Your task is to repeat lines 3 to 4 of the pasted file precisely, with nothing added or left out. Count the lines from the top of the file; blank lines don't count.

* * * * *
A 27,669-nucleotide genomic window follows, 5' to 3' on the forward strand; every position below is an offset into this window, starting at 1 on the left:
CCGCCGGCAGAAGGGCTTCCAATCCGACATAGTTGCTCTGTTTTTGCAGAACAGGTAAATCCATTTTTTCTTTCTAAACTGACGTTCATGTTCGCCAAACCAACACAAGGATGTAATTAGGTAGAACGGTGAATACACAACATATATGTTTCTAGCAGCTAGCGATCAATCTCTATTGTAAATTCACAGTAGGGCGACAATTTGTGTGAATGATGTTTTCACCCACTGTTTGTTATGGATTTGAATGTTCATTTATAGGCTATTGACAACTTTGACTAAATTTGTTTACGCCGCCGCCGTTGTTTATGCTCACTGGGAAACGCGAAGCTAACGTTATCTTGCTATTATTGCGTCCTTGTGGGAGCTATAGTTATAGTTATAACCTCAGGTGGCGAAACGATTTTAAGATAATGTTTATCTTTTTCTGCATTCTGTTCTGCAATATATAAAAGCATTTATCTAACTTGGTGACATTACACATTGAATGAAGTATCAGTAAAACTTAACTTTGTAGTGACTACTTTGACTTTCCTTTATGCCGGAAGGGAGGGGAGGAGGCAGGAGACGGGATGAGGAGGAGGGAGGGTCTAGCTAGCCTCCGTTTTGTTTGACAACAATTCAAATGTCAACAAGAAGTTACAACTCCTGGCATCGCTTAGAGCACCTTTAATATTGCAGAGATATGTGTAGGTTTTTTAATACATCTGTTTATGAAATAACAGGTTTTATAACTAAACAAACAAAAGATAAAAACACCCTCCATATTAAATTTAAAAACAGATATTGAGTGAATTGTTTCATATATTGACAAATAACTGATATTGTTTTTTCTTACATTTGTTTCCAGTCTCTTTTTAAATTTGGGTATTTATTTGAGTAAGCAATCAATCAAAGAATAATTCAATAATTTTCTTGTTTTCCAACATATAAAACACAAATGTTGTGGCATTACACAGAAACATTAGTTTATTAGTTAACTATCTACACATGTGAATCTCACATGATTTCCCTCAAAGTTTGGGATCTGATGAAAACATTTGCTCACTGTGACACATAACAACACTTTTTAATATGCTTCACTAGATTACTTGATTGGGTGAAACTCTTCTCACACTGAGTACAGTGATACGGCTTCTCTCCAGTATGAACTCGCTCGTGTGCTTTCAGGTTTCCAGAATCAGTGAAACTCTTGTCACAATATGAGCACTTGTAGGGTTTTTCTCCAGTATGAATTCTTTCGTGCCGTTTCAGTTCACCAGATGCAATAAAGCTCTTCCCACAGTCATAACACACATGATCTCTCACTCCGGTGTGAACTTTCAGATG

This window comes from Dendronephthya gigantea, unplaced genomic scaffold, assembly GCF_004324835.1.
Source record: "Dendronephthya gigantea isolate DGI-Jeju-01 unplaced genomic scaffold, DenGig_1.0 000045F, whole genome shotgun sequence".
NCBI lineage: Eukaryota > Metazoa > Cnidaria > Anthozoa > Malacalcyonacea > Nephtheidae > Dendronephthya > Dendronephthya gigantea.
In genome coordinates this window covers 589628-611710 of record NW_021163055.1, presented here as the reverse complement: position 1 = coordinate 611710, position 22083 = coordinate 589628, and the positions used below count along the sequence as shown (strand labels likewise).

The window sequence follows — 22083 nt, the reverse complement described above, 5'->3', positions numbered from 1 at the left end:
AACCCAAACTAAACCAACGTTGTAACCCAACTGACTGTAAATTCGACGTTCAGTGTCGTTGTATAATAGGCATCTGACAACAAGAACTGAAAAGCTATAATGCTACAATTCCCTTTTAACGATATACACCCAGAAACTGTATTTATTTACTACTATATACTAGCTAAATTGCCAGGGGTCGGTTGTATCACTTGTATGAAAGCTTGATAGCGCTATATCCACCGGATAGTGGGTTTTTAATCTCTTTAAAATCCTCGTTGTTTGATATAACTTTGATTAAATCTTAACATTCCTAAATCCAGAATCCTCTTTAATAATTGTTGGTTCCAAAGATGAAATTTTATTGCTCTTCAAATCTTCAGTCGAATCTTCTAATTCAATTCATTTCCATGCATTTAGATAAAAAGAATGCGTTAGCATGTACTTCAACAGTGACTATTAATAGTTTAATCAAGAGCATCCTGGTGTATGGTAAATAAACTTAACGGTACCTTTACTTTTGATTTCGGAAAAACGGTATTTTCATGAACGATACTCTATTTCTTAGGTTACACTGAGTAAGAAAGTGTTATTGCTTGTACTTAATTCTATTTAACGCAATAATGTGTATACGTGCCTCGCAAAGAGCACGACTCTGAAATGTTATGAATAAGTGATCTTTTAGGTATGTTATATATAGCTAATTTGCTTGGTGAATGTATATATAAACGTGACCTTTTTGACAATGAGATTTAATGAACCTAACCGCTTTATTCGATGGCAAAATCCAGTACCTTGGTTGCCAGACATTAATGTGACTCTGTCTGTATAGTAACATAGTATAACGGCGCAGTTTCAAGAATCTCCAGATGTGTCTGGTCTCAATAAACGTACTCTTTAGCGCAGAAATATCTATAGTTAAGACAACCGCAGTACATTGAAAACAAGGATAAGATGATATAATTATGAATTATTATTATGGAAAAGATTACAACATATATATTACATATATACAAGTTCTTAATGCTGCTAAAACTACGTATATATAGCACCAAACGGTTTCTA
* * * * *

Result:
This window comes from Dendronephthya gigantea, unplaced genomic scaffold, assembly GCF_004324835.1.
Source record: "Dendronephthya gigantea isolate DGI-Jeju-01 unplaced genomic scaffold, DenGig_1.0 000045F, whole genome shotgun sequence".